Scope and Topics

The workshop will investigate the differences and similarities among the genomes of the five tsetse species relative to those of the stable and house flies to underpin genetic factors in tsetse flies that are responsible for differences in their bionomics and vectorial capacity. The workshop topics will include annotations of genes associated with chemosensation and vision, immunity, reproductive physiology, horizontal transfer events, digestion, salivary biology, regulatory systems and more! The hands-on annotation efforts will be accompanied by topical lectures on the different physiologies given by experts in these fields.

Requirements

  • Evidence of prior training and/or experience in computational biology/bioinformatics.

  • Prior knowledge of genome annotations and participation in the IGGI network will be an advantage. 

  • Access to personal/laptop computer.

Target Audience

Postgraduate students, postdoctoral fellows and junior faculty involved in bioinformatics and/or functional genomics of insects. Prior knowledge on tsetse and trypanosomiasis will be an advantage.

Registration for Participation

Registration and lunch will be covered by the sponsors. Participants are expected to meet their own accommodation, local and international travel expenses to and from BRI, Muguga, Kenya. Full board is available at $55 per day. The organizers have limited competitive travel and accommodation fellowships for exemplary applicants unable to cater for their expenses. Please indicate your support needs to the organizers when you apply.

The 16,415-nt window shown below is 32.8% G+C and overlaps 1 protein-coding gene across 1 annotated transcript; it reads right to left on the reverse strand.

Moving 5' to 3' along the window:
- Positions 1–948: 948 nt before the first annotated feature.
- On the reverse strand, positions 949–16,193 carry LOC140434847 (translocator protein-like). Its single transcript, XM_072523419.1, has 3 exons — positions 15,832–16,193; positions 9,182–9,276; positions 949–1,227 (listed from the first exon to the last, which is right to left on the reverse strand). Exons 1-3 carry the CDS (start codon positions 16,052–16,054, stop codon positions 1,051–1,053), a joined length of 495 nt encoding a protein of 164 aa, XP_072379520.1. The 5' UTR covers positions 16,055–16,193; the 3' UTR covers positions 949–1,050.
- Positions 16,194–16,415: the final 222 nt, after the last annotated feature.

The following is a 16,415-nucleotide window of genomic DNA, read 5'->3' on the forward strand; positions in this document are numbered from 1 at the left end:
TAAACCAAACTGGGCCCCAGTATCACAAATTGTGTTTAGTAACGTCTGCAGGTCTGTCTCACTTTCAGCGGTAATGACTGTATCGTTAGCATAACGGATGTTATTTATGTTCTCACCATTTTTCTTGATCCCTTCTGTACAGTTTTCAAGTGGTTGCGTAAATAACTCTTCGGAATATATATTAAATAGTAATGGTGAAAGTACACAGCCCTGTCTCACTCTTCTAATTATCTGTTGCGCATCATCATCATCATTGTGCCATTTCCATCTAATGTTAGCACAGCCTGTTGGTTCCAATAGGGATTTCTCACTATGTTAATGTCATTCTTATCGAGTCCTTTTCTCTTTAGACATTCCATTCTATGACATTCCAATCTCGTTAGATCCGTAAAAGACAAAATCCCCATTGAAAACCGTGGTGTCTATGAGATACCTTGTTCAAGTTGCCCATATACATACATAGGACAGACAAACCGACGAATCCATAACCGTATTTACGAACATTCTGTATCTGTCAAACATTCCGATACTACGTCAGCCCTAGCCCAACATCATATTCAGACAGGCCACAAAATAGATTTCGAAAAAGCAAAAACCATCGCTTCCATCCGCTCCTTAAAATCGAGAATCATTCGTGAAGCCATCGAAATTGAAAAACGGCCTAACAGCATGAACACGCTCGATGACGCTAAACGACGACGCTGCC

Application Criteria

Interested applicants are required to submit the following documents, merged into one document:

  1. Application cover letter (please describe your background, personal area of interest and potential synergy between the training and your career– limit to 1 page)

  2. Curriculum vitae

  3. Two recommendation letters from persons familiar with the applicant’s potential.


Follow the link: http://hpc.ilri.cgiar.org/beca/training/Applications/Glossina/ to apply.

For any clarifications, contact Drs. Geoffrey Attardo (geoffrey.attardo (at) yale.edu) or Paul Mireji (peterpaul.mireji (at) yale.edu)

CLOSING DATE: February 7th, 2015

Celebrating PhD award to BecA-ILRI Hub alumnus Joshua Amimo

The BecA-ILRI Hub celebrated Dr Joshua O Amimo, a BecA-ILRI Hub alumnus who received his Ph.D. in Animal Genetics and Breeding from the University of Nairobi, Kenya on 5th December 2014.

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Amimo who was among 105 PhD graduates conferred degrees by the university’s Chancellor Dr. Vijoo Rattansi, has been carrying out research on swine enteric viruses affecting pigs in smallholder farms along Kenya-Uganda border and successfully defended his thesis titled “Molecular detection, genetic characterization and zoonotic potential of porcine rotaviruses”.